Canadians Need Tax Relief, Say Pundits as Poilievre Highlights Marginal Effective Tax Rate

Canadians Need Tax Relief, Say Pundits as Poilievre Highlights Marginal Effective Tax Rate
The Canada Revenue Agency headquarters in Ottawa in a file photo. (The Canadian Press/Sean Kilpatrick)
Lee Harding

Conservative leadership contender Pierre Poilievre maintains high taxes paid by Canadians are discouraging employment, something economists say is a real problem.

In a YouTube video called “Make work pay,” Poilievre draws attention to the marginal effective tax rate (METR), which measures what someone pays the government on every new dollar earned. The government charges workers in two ways, he explained—through taxes, such as income taxes and gas taxes, and through clawbacks of income-tested government programs, such as Old Age Security and Guaranteed Income Supplement benefits for working seniors.

Poilievre promises to cut payroll taxes and income taxes, cap government spending, create a task force to simplify the tax code, and work with provincial governments to reform “intertwined and convoluted” welfare programs.

Jack Mintz, president’s fellow at the University of Calgary’s School of Public Policy, finds the approach “sensible.”

“Poilievre is absolutely right," Mintz told The Epoch Times by email.

“Governments have known this for years but failed to act and even added on new clawbacks making METRs higher. This can discourage saving for retirement and willingness to work. The last time it was addressed was part of welfare reform pushed by Paul Martin in 1997. It required coordination with the provinces.”

Poilievre’s video has garnered more than 150,000 views since being posted Aug. 19. Franco Terrazzano, federal director for the Canadian Taxpayers Federation, said tax reform and relief are much needed.

“We need some tax relief in Canada. We need lower, flatter, and simpler taxes. There’s far too many Canadians who are working hard and not able to keep enough of their money,” Terrazzano said in an interview.

‘More Spending, More Debt, Higher Taxes’

A federal Department of Finance study released in March 2022 analyzed METRs based on data from 2017. It found that those making $24,739 to $33,724 per year faced the highest average METR, of 41.3 percent—the highest of any income group. The METR gradually fell to 35.6 percent for those earning between $60,904 and $72,547, and then progressively rose to 40.3 percent for those making $114,570 or more.
Such rates might be even higher today. The Liberal government has increased Canada Pension Plan payroll taxes since then, with a plan of gradually raising it from 9.9 percent of wages in 2019 to 11.9 percent in 2023, with the employee and employer each paying half. A federal carbon tax of $20 per tonne was introduced in 2019, rose gradually to $50 in 2022, and will be $170 by 2030.

Terrazzano says the timing is terrible.

“It should have been a no-brainer that, at the very least, the government doesn’t raise taxes during the middle of lockdowns, a pandemic, and sky-high inflation,” he said.

“All we hear from this government is more spending, more debt, and higher taxes. And it’s time that we hear politicians come up to the plate with ways to actually make life more affordable.”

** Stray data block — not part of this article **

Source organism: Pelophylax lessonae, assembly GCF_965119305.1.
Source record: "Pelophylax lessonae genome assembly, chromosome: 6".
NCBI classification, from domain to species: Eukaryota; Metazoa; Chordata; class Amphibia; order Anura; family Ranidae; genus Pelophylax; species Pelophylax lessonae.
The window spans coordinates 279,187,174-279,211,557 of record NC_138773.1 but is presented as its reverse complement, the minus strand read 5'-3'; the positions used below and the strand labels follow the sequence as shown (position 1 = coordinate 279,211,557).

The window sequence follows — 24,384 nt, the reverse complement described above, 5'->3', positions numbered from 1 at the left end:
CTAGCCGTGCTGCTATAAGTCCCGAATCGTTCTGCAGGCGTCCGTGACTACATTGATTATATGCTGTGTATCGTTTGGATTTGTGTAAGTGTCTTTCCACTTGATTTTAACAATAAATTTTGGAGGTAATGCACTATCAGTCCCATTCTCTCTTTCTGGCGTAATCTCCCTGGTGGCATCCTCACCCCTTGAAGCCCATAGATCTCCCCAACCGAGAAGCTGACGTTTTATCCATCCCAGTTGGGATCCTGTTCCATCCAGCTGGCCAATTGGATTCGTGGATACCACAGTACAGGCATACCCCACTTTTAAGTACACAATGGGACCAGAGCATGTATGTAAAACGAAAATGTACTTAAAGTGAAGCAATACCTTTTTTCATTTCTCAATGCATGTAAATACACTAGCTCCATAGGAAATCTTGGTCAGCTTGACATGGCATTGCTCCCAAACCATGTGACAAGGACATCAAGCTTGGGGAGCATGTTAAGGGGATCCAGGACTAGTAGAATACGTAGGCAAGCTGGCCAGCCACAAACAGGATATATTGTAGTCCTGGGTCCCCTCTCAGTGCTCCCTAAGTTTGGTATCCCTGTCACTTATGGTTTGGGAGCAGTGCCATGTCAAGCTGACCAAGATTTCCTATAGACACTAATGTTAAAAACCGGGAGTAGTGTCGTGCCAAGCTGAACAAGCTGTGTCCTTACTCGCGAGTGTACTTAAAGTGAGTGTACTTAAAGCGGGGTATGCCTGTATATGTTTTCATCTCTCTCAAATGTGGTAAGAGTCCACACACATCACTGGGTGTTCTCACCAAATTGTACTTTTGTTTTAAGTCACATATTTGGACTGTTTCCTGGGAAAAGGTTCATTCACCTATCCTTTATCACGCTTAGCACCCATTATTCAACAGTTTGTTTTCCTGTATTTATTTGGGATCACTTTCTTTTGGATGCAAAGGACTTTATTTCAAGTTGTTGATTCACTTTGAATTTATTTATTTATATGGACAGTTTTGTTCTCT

In his video, Poilievre said a single mom with three kids making $55,000 had a METR of 80 percent, taking most of a $25 hourly wage.

“Nobody can work for that. It’s not even minimum wage. She’s earning effectively $5 an hour in Canada. That is crazy. And it’s even worse for many people on disability assistance or on welfare,” he said.

“No wonder we have one million job vacancies in Canada.”

Complex Issue, ‘Inherent Trade-Offs’

In 2018, Poilievre introduced private member’s Bill C-395, the Opportunity for Workers with Disabilities Act. The bill, which was defeated at second reading, said workers with disabilities must always be allowed to earn more in wages than they lose in clawbacks and taxes.

In an interview, UBC economics professor Kevin Milligan said Poilievre had some email and phone exchanges with him prior to the bill’s introduction. He said this tax issue “matters a lot” but will be a challenge to fix.

“He’s identified a real issue out there,” Milligan said. “People who are struggling to enter the labour market, people on social assistance, they do face real issues of losing benefits, losing dental, there’s other things, should they find a job.”

However, he said there may not be a “ready-made solution” by looking at federal taxes alone, noting that “the federal government has a role there, but a lot of the policy levers are in provincial capitals.”

Milligan says tax reform can be back on the table now as the government ran a $10.2 billion surplus for the first quarter of the current fiscal year, from April through June. He believes incremental reform is preferable to “big bang” changes, partly because the worst METR comes in tricky circumstances.

“It really does depend on the person’s circumstances—married or not, working or not, number of kids you have. Some of the higher rates you see are among some seniors with lower income and also people who are on social assistance,” he said.

Bev Dahlby, distinguished fellow at the University of Calgary’s School of Public Policy, says some research suggests a lower METR on higher incomes is more important to maximize economic growth and government revenues. This means tax efficiency and fairness are opposed, and other considerations complicate the matter.

“This is not a new issue because this is an inherent problem, and we can’t sprinkle magic pixie dust over inherent trade-offs,” Dahlby told The Epoch Times.

“Do you really want a single mother with two kids, with young children, to have lower benefits but more incentive to work? Is that really good for that household?”